East Tokyo Cycle Tour

Note: I wrote most of this last spring for a previous incarnation of my blog, but am republishing here since my Facebook feed is full of cherry blossom photos now. We did this on April 6, 2017, so almost exactly a year ago.

So Tokyo’s shitamachi(下町), literally “low city”, is a great place to cycle around because it’s a filled in swamp and very flat. Since it’s so flat, it’s not very difficult to get around on a mamachari, typical Japanese neighborhood grocery shopping bike which may or may not have more than one gear.

Last spring, after the snow season, I took some of the Schneider season staff who were staying at a backpackers near Asakusa on a cycle tour of the east side of Tokyo (otherwise they were stuck partying in neon-lit Shibuya).

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Cherry blossoms in full bloom along a canal near Fukagawa

Here’s the itinerary we took: Asakusa Station -> Kiyosumi Garden -> Tsukishima -> Tsukiji Market -> Kabukiza Theatre -> Imperial Palace -> Sumida River -> Asakusa Station

Taito City Rent-a-Cycle

Taito City, the municipality where Asakusa is located, rents mamachari type bicycles for 300 yen a day (return by 8PM) from four locations. The most convenient pick up point for us was the Sumida Park underground bike parking facility located right next to Asakusa Station and Azumabashi Bridge.

I called ahead the morning of to try to reserve 4 bikes for us, and was told I could not reserve but that we would have no problem renting 4 bikes after 12 noon (this is why we ended up starting our tour around 1PM). So I would recommend calling ahead for availability.

The number for the Sumida Park rental location is 03-3841-4031 (likely Japanese only).

Here’s the Taito City rent-a-cycle website:

https://www.city.taito.lg.jp/index/kurashi/kotsu/jitensha/rental.html (Japanese only)

There are numerous other options to rent bikes on the east side of Tokyo, but this public one is the cheapest.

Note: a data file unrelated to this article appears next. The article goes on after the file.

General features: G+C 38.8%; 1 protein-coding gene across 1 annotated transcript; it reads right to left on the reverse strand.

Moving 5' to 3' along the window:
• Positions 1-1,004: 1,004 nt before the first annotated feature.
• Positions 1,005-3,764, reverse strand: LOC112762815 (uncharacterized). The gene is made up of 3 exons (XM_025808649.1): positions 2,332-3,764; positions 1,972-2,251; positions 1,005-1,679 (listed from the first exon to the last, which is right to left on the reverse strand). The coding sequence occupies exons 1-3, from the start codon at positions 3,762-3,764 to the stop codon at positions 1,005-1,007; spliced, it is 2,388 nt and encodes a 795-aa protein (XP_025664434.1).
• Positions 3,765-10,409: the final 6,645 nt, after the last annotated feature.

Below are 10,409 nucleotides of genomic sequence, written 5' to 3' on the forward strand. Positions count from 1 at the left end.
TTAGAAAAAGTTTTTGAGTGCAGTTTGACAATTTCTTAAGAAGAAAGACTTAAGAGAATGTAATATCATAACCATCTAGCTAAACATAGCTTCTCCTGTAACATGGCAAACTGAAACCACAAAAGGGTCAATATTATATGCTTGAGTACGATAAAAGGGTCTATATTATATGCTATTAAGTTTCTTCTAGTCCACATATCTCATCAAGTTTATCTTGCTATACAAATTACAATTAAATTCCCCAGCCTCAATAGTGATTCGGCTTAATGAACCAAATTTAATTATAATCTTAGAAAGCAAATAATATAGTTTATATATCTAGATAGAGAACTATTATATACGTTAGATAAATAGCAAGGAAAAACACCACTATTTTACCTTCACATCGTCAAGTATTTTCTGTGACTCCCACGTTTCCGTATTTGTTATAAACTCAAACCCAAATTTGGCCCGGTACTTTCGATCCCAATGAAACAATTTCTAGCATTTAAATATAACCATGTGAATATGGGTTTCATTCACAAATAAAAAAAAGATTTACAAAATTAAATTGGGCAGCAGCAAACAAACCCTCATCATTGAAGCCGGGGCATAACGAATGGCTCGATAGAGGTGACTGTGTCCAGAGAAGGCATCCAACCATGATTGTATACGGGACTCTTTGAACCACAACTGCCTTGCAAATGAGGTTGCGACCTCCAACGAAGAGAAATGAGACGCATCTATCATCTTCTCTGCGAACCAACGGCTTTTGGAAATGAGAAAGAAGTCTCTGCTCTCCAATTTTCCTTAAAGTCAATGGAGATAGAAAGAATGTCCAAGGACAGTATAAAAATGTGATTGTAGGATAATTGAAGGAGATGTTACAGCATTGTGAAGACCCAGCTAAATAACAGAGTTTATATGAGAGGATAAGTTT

You need to bring photo ID (passport or residence card for foreigners) and fill out the address of where you are staying to rent the bike. But it was a pretty smooth process and the bikes were of not bad quality. (I suspect this is where some of those abandoned mamachari’s at train stations that get fixed up by retirees in each municipality end up.)

There was a cool bike escalator to help you push the bike up the ramp out of the underground parking facility.

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Bike escalator

Kiyosumi Garden

Kiyosumi Garden is a Meiji Era Japanese garden administered by the Tokyo Metropolitan Government. It’s designed so that you take a meandering walk around the pond, over bridges and stepping stones. The pond was full of koi, turtles, ducks and tons of tadpoles. There were also many beautiful birds stopping by. We were surprised by the amount of wildlife in the garden. Here’s the official website: http://teien.tokyo-park.or.jp/en/kiyosumi/index.html.

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Please do not be an obnoxious gaijin and disturb the wildlife in Kiyosumi Garden

Tsukishima Monja Street

Completed in 1892, Tsukishima is the oldest landfill island in Tokyo Bay.

Enough high-minded tour-guiding. Actually, this entire cycling itinerary was born of my idea to take my friends down to Tsukishima for monjayaki lunch. Monja is my favorite food to haze visitors with, because it looks like vomit. But the ingredients are pretty benign and who doesn’t like to play with their food? I’m a nice person. I could be hazing visitors with shiokara (fermented squid pickled in it’s own guts).